In December 2017, Canada's National Energy Board, the federal regulator, ruled that Kinder Morgan was under no obligation to heed bylaws from the city of Burnaby, a Vancouver suburb and the terminus of the pipeline expansion, regarding tree-cutting and other permit-related issues. One month later, Horgan's government proposed new environmental regulations in a bid to effectively kill the project by prohibiting the increased transportation of diluted bitumen until new studies could be done on containing spills. The proposal, however, lacked any timetable, hinting that the studies could last for years. Alberta's Notley — who is also a NDP member — perceived Horgan's move as a stalling tactic designed to dissuade Kinder Morgan from completing the project, leading her to retaliate. Alberta first withdrew from electricity trade talks between the two provinces before banning the import of British Columbian wine. Notley only lifted the ban near the end of February after Horgan said he would refer expansion to the courts.
Turning off the Tap
But even as Notley trumpeted her success in forcing Horgan "to blink," an announcement from Kinder Morgan ratcheted up the tension again between Edmonton and Victoria. On April 8, the Texas-based company declared that it would suspend all nonessential spending on the expansion amid threats to abandon the project if the federal government and the two provinces could not iron out their differences by May 31. Egged on by the opposition in her province, Notley responded with legislation to bar energy exports to British Columbia. The bill — whose constitutionality remains unclear — would require companies seeking to export oil to apply for permits from the provincial energy minister, who would have the authority to reject the applications based on pipeline availability, the status of supplies for the Albertan market and, critically, 'any other matters considered relevant.' Saskatchewan, which also produces some petroleum from oil sands in the north of the province, has compounded the threat to British Columbia by also promising to halt shipments to the coast. The government in Edmonton has previously threatened to turn off the taps in an inner-Canadian row over energy. In the early 1980s, Alberta reduced oil shipments to the rest of the country after the federal government implemented new price controls and revenue-sharing mechanisms for the energy sector.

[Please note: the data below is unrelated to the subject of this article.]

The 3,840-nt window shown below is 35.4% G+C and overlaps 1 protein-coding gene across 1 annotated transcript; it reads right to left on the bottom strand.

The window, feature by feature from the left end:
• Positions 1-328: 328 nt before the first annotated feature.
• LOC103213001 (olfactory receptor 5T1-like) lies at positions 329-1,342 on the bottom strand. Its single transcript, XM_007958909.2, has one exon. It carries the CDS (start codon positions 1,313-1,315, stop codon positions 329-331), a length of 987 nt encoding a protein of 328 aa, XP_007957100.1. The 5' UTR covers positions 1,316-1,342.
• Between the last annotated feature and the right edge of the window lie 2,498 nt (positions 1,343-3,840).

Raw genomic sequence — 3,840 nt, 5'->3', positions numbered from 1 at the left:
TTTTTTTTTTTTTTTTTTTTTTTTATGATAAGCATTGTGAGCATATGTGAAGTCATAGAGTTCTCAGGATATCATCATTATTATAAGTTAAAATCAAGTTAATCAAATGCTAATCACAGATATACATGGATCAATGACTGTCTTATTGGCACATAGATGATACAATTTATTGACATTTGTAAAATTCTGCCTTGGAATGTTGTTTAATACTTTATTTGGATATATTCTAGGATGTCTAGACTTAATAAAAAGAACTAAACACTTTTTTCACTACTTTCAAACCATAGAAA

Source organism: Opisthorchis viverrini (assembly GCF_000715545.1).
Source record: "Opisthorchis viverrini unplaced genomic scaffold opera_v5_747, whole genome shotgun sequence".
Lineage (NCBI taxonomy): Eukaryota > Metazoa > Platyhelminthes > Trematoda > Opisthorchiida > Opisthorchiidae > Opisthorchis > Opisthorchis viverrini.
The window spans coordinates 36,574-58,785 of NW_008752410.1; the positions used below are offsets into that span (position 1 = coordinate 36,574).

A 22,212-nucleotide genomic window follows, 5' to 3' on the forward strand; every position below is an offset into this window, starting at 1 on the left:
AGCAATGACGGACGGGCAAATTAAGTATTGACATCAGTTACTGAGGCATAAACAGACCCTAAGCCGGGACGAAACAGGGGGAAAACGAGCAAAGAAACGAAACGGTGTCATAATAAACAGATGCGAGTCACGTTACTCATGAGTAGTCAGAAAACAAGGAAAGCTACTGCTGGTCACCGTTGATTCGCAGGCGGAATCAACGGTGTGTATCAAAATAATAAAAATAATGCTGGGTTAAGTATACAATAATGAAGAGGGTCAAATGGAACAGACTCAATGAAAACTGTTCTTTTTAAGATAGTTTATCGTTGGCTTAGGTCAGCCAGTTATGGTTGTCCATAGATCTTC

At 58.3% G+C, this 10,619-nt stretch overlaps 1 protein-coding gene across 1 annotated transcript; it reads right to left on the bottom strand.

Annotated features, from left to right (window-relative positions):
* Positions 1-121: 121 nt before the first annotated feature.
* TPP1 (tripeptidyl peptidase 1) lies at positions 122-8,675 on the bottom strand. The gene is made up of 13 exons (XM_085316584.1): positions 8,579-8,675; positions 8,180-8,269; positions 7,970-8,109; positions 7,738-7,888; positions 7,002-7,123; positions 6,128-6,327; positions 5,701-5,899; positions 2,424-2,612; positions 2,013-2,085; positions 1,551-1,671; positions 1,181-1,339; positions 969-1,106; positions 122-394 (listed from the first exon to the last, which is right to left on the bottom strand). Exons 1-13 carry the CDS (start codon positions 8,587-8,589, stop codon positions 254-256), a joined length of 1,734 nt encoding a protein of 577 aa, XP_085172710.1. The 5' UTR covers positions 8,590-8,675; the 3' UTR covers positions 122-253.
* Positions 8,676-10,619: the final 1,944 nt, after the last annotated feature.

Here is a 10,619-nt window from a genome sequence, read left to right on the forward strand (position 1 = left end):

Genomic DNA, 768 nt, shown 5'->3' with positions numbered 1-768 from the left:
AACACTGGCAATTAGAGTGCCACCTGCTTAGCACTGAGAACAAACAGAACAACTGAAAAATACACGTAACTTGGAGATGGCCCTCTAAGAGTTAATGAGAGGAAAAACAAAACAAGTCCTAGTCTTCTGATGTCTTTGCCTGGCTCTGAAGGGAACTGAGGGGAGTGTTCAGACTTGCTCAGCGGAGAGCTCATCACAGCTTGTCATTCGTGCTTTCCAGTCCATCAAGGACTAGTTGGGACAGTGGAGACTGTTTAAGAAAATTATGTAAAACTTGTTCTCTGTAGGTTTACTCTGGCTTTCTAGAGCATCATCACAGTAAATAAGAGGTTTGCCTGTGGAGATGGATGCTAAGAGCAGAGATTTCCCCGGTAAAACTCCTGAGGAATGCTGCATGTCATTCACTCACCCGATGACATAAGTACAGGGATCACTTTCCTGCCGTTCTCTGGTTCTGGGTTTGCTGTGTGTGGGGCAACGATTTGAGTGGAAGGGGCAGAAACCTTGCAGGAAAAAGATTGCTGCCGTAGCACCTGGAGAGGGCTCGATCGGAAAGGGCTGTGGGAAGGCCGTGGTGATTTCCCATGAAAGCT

Canadian Prime Minister Justin Trudeau is seeking to reduce tensions, even though he has staked some of his political reputation on a vow to complete the pipeline expansion. After canceling part of a trip to the Summit of the Americas in Peru, Trudeau presided over an emergency meeting with Notley and Horgan on April 15 to try to hammer out a deal. The meeting, however, failed to produce a breakthrough, leading the federal government to launch a "formal financial discussion" with Kinder Morgan so Ottawa can "eliminate the uncertainty" around the project. To assuage Kinder Morgan's fears, Ottawa and Edmonton have pledged to provide financing for the project. In so doing, the national and provincial governments would acquire a stake in the pipeline expansion.
Pipelines of Broken Dreams
The factors motivating Ottawa and Edmonton to back the Trans Mountain pipeline expansion over Victoria's objections are obvious: Energy represents about 20 percent of Canada's overall exports and 17 percent of Alberta's gross domestic product. While increased U.S. production — thanks to shale oil — has received much publicity, Canada has also been a major contributor to the growth in global oil supplies. Its output grew by nearly 300,000 bpd in 2017 to an estimated 4.6 million bpd. Growth is expected to continue through 2030, because western Canada's — especially Alberta's — oil production is expected to expand by 39 percent to 5.4 million bpd.